Category: oddments

Looking for Amazon’s “US-East”

image: Shapiro's laptop & Chris Watterston

image: Shapiro’s laptop & Chris Watterston

Interesting article from The Atlantic (a new favorite website and daily news email of mine): Why Amazon’s Data Centers Are Hidden in Spy Country. The author tries to track down the actual, physical data-centers that make up Amazon Web Services’ “US-East” region, as well as the historical reasons why they’re all somewhere in Northern Virginia.

That’s the main part, and interesting enough on its own, but then the conclusion gets very suddenly philosophical, which I found hilarious, but touching, too.

And maybe my desire to submerge myself in that sediment, to weave The Cloud into the timelines of railroad robber-barons and military R&D, emerges from the same anxiety that makes me go try to find these buildings in the first place: that maybe we have mistaken The Cloud’s fiction of infinite storage capacity for history itself. It is a misunderstanding that hinges on a weird, sad, very human hope that history might actually end, or at least reach some kind of perfect equipoise in which nothing terrible could ever happen again. As though if we could only collate and collect and process and store enough data points, the world’s infinite vaporware of real-time data dashboards would align into some kind of ultimate sand mandala of total world knowledge, a proprietary data nirvana without terror or heartbreak or bankruptcy or death, heretofore only gestured towards in terrifying wall-to-wall Accenture and IBM advertisements at airports.

The Horror of Giant Corporations Making Good Stuff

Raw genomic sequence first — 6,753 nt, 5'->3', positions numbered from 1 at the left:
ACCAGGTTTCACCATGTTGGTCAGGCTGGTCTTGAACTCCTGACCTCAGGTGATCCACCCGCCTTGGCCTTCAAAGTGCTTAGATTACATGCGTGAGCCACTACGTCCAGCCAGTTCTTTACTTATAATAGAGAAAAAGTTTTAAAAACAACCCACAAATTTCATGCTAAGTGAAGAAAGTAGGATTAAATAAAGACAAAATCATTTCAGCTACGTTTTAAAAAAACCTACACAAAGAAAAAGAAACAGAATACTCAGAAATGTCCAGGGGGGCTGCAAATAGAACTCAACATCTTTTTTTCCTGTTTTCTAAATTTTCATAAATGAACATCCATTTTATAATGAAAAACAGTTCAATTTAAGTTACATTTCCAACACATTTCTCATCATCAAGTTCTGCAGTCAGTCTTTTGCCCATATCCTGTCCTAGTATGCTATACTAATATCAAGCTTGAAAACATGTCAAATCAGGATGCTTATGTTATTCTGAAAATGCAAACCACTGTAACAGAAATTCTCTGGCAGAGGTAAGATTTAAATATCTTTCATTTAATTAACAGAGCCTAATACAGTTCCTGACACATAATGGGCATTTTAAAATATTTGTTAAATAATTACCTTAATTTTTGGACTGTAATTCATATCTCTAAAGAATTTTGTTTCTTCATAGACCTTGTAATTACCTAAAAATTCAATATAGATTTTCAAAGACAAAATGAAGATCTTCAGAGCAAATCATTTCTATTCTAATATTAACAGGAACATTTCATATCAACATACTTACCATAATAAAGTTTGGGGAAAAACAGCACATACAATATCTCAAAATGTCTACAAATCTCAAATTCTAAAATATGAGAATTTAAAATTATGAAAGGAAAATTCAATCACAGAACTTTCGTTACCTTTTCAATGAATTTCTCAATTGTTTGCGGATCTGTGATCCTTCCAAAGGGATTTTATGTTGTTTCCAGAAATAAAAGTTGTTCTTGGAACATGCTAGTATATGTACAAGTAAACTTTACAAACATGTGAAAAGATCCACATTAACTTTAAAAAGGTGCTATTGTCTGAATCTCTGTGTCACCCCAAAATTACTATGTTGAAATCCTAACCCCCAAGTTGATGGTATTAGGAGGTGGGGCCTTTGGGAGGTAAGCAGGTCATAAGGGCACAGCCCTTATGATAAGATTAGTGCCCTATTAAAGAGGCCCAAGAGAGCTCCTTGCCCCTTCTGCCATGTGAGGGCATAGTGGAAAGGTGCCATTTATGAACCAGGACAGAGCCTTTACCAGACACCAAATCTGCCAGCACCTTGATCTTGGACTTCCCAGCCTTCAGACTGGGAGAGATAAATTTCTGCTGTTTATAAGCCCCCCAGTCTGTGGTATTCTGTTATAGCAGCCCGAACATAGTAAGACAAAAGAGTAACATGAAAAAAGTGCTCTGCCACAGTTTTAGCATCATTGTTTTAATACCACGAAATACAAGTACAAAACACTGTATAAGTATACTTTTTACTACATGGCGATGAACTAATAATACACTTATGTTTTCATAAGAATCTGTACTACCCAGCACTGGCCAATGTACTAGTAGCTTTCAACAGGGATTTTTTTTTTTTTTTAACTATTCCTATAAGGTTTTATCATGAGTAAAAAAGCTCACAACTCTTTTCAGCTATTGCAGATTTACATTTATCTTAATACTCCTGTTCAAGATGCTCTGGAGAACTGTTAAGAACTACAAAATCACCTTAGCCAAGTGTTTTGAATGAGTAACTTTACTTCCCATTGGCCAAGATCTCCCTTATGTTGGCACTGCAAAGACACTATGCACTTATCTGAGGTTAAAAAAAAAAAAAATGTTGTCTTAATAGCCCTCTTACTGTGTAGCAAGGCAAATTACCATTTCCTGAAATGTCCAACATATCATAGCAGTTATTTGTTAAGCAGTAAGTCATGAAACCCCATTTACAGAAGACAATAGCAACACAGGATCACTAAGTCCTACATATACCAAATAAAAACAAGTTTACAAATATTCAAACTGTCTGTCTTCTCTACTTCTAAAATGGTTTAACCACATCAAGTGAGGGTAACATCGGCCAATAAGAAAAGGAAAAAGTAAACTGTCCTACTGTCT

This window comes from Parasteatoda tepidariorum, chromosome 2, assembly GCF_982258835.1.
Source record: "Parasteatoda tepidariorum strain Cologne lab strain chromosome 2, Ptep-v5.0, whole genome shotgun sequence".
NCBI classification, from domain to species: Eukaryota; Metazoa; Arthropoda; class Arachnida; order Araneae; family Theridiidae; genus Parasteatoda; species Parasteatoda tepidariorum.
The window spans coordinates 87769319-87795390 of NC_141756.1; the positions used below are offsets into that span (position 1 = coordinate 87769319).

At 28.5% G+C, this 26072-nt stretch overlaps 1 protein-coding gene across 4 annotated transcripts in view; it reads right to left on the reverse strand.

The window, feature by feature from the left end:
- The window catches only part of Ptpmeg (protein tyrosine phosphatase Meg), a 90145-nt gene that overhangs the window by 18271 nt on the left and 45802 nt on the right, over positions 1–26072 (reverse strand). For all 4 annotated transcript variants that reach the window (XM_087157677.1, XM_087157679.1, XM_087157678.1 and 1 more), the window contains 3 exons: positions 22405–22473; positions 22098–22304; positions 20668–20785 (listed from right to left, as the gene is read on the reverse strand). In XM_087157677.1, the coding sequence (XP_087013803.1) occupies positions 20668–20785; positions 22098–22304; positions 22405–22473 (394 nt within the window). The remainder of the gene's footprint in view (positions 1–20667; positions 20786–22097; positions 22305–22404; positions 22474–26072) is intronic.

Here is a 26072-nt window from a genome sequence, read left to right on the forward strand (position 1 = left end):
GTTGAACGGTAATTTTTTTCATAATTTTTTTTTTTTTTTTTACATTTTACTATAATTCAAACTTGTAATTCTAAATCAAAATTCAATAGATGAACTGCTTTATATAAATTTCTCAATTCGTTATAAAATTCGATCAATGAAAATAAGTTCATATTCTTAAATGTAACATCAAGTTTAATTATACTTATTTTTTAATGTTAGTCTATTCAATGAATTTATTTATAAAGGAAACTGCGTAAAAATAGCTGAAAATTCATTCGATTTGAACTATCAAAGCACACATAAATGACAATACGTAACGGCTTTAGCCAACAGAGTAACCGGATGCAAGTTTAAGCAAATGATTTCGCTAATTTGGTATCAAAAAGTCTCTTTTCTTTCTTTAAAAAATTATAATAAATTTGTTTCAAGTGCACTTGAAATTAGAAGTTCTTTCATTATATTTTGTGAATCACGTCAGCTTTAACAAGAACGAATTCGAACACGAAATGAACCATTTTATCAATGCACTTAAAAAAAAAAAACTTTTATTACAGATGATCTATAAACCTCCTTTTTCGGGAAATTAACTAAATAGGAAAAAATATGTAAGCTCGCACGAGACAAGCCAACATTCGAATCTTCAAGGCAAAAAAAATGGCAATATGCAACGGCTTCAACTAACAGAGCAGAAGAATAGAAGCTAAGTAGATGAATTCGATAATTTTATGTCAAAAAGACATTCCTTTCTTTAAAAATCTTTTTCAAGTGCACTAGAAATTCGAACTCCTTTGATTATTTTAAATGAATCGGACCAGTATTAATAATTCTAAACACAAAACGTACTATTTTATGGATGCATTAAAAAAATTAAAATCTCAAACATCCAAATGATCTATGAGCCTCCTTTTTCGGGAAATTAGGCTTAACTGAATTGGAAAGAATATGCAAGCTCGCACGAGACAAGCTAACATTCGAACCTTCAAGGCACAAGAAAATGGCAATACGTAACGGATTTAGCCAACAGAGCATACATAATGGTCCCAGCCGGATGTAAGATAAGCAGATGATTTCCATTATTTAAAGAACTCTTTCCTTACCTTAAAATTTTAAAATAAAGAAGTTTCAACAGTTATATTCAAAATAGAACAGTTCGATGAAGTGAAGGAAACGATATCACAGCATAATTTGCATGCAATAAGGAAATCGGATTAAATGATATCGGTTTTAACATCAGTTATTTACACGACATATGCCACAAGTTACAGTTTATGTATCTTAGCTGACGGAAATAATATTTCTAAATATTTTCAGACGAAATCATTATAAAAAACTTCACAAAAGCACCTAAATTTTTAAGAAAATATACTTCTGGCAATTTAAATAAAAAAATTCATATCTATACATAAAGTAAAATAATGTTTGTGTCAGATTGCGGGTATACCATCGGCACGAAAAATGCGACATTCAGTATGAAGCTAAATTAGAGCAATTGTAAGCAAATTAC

I saw this recently on Buzzfeed: 19 Brands You Didn’t Know Were Owned By Giant Corporations. (Insert guilty acknowledgement of occasionally following links to Buzzfeed here.)

Pretty descriptive title there. It’s a simple page of product pictures, with the dark secret of their true corporate owners. Like this:

Odwalla products
Owned by: Coca-Cola

I’m not sure what the intent of this piece is. Well, the real intent is to get page-views and sell ads on Buzzfeed, of course. But as for the purported point, for my part, it made me initially feel like a sucker, a dupe, for using those products.

But once I thought about it a little more, I realized it’s actually fine, for the most part. In general, all things being equal, I would indeed rather support smaller, local, “mom & pop” kinds of companies rather than large corporations. Part of the reason for that is an expected correlation with higher quality, more well-crafted product. But these are known high-quality products, that happen to be made by a company owned by (usually bought up by) a large corporation.

Maybe Coca-Cola will start to cut corners on how Odwalla juices are made, or using cheaper ingredients. If and when they do, then complain about Odwalla. Until then, be glad that a giant company is investing in fresh, natural, healthful products, and that they’re being sold in a lot more places than the one hippie health-food store that a mom & pop juice company would be able to sell through.